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Data from: Interacting effects of predation risk and resource level on escape speed of amphibian larvae along a latitudinal gradient

Citation

Lindgren, Beatrice; Orizaola, Germán; Laurila, Anssi (2018), Data from: Interacting effects of predation risk and resource level on escape speed of amphibian larvae along a latitudinal gradient, Dryad, Dataset, https://doi.org/10.5061/dryad.g14qq07

Abstract

Fast-growing genotypes living in time-constrained environments are often more prone to predation, suggesting that growth-predation risk trade-offs are important factors maintaining variation in growth along climatic gradients. However, the mechanisms underlying how fast growth increases predation-mediated mortality are not well understood. Here, we investigated if slow-growing, low-latitude individuals have faster escape swimming speed than fast-growing high-latitude individuals using common frog (Rana temporaria) tadpoles from eight populations collected along a 1500 km latitudinal gradient. We measured escape speed in terms of burst and endurance speeds in tadpoles raised in the laboratory at two food levels and in the presence and absence of a predator (Aeshna dragonfly larvae). We did not find any latitudinal trend in escape speed performance. In low food treatments, burst speed was higher in tadpoles reared with predators but did not differ between high food treatments. Endurance speed, on the contrary, was lower in high-food tadpoles reared with predators, and did not differ between treatments at low food levels. Tadpoles reared with predators showed inducible morphology (increased relative body size and tail depth), which had positive effects on speed endurance at low but not at high food levels. Burst speed was positively affected by tail length and tail muscle size in the absence of predators. Our results suggest that escape speed does not trade off with fast growth along the latitudinal gradient in R. temporaria tadpoles. Instead, escape speed is a plastic trait and strongly influenced by the interaction between resource level and predation risk.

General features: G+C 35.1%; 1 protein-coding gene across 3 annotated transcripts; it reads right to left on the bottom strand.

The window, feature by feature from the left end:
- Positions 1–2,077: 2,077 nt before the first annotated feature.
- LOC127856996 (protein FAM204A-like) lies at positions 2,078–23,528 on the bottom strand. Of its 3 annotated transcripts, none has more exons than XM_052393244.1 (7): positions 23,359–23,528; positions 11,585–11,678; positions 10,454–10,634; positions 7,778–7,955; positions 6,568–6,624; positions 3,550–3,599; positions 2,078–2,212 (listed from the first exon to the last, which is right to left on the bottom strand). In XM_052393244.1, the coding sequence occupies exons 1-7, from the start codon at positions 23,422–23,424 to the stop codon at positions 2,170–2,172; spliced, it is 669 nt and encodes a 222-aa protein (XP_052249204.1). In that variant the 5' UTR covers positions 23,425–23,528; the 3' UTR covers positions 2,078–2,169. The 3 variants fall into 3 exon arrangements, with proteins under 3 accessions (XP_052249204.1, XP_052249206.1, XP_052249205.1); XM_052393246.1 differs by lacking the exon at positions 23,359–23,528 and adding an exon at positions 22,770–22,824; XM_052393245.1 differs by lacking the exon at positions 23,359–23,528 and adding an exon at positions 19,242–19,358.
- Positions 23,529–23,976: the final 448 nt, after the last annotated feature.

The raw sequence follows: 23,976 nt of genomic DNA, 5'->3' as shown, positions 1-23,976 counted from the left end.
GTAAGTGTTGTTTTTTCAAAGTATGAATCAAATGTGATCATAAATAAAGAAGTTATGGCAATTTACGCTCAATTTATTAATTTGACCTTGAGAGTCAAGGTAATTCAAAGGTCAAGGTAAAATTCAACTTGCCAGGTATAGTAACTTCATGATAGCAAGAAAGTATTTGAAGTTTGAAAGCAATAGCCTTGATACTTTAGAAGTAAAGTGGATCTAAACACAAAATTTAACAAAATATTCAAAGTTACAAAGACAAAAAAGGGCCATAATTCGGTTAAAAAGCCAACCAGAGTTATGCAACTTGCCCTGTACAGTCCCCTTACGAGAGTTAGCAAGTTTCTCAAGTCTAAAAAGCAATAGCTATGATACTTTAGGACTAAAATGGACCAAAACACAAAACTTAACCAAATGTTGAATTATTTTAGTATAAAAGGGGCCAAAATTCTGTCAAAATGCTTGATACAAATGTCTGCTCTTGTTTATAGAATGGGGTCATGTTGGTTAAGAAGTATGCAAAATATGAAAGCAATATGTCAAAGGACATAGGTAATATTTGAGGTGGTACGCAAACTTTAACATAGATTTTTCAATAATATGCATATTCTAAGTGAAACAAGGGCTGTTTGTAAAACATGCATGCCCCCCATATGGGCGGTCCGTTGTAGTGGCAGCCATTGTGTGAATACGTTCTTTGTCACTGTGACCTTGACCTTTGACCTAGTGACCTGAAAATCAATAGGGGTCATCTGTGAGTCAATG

Usage Notes

Location

Sweden